More than 50 burials have been excavated within the medieval burial grounds surrounding Lincoln Cathedral, including what is thought to be the grave of a priest.

Stone-lined grave with skeleton and grave goods
The grave of a medieval priest, buried with a pewter chalice and paten placed at his right shoulder. [Image: Allen Archaeology Ltd]

Investigations were carried out by Allen Archaeology Ltd as part of the National Lottery-funded Lincoln Cathedral Connected project, which involves vital restoration and renovation works to the landmark.

One of the many complete skeletons found is believed to be that of a medieval priest, who had been carefully buried with a pewter chalice and paten placed at his right shoulder. These objects would have been used during Communion services and are consequently key symbols of the work of the priest. It is thought that he was buried with these items so that when called to the Last Judgement he could show that he had been able to perform the services, including Mass, when alive. The objects are relatively plain in style, and similar examples have been dated to the 12th or 13th century.

According to Natasha Powers, Senior Manager at Allen Archaeology, it had been recognised from the outset that significant archaeological remains would be discovered during the Cathedral Connected project, as the investigation was within the religious and administrative quarter of the medieval and earlier city. Multiple areas around Lincoln Cathedral were previously known to have been used as burial grounds, so the discovery of the graves is also not unexpected; however, the priestly burial is particularly unusual.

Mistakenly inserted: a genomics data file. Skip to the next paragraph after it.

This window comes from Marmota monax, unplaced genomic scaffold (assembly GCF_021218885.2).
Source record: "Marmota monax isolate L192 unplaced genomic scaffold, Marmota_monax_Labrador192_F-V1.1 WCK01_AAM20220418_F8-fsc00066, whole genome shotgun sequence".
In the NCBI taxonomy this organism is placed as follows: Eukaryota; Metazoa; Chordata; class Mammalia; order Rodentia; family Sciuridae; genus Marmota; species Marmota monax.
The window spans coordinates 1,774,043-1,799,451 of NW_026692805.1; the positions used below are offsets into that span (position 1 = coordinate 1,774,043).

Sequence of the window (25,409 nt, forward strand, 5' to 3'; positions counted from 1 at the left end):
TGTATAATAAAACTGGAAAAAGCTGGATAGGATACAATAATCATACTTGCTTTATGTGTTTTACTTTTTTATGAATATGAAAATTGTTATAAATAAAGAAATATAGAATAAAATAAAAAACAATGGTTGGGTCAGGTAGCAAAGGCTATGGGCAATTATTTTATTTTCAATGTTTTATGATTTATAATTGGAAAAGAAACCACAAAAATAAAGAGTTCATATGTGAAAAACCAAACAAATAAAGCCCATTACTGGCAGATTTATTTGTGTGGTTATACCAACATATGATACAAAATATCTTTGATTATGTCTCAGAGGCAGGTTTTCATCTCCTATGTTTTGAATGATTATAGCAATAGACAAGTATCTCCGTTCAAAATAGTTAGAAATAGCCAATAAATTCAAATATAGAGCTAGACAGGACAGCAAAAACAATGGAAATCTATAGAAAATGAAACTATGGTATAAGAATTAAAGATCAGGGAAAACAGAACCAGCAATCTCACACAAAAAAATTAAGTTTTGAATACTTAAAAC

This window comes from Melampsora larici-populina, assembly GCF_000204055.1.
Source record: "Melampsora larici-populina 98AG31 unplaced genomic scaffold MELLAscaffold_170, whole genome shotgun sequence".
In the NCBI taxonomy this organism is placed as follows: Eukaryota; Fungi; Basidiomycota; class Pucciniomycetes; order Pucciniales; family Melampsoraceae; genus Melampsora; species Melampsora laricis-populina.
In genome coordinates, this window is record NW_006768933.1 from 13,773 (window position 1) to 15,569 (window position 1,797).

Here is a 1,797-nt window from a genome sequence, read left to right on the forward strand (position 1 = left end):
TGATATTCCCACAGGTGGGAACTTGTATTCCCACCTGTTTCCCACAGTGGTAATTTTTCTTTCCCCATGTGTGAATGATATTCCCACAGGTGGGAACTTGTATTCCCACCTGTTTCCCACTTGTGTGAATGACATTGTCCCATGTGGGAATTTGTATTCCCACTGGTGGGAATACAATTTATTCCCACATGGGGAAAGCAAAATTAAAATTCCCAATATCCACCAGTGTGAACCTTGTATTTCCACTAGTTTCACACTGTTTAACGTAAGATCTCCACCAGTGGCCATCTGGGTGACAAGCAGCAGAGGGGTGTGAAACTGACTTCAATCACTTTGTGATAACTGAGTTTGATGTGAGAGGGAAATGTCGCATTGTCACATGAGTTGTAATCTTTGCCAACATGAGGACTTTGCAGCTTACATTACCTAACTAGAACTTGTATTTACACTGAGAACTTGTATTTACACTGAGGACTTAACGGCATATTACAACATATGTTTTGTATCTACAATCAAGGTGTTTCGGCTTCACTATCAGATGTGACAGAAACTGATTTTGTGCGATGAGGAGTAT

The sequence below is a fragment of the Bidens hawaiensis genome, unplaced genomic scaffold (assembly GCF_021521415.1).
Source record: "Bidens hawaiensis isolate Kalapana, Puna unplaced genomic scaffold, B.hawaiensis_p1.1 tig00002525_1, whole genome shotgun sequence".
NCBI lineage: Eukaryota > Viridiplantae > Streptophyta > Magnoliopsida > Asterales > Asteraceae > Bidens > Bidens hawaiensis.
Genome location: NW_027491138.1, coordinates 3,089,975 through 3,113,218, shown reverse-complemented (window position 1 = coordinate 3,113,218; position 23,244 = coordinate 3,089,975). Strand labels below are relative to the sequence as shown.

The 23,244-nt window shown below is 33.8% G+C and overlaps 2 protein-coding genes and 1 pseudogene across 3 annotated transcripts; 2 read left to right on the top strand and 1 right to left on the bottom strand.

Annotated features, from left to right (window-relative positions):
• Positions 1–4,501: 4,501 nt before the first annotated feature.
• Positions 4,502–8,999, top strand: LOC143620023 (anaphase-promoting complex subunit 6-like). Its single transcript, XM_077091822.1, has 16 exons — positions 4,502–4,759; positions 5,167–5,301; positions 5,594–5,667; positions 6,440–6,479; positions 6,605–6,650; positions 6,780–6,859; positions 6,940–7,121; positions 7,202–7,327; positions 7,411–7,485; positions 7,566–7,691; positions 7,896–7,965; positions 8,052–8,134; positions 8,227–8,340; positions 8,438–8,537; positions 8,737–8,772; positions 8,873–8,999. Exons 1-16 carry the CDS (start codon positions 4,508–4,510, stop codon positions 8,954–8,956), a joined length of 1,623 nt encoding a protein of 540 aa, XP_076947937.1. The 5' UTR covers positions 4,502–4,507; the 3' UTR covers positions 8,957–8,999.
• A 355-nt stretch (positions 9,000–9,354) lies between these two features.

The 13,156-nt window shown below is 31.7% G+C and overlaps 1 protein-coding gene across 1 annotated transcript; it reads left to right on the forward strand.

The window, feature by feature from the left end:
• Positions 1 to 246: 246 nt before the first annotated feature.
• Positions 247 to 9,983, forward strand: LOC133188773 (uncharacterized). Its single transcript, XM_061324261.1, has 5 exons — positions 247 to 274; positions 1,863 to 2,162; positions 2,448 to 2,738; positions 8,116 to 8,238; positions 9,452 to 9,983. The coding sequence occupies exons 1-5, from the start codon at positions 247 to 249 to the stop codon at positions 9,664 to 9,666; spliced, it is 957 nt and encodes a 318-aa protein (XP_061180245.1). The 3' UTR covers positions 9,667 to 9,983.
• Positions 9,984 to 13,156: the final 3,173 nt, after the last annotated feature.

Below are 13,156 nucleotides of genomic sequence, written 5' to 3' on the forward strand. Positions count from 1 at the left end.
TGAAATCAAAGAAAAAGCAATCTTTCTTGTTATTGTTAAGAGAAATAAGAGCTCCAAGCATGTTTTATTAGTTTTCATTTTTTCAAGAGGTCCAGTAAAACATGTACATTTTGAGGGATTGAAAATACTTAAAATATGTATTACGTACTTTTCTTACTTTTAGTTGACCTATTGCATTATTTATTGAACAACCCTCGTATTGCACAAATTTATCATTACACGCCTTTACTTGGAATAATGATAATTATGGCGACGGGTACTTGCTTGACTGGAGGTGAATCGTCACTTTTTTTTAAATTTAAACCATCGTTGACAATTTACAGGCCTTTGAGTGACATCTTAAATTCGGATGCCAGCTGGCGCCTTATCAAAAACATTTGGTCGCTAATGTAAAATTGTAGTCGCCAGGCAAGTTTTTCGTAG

Other finds from the excavations include a hand from a statue that may have been part of a very early frieze, and a coin depicting Edward the Confessor, the last king of the House of Wessex, who ruled from 1042 to 1066. The coin was minted between 1053 and 1056, so predates the building of the current cathedral. Evidence has also been uncovered of high-status Roman buildings, with decorated painted wall plaster, a near-complete incense burner, and a perfume jar among the artefacts recovered.

Work on-site is still ongoing and post-excavation analysis has yet to be carried out, but the project has already uncovered significant evidence of Lincoln’s medieval, Saxon, and Roman occupants.

Text by Georgina Mackintosh


This news article appears in issue 361 of Current Archaeology. To find out more about subscribing to the magazine, click here.

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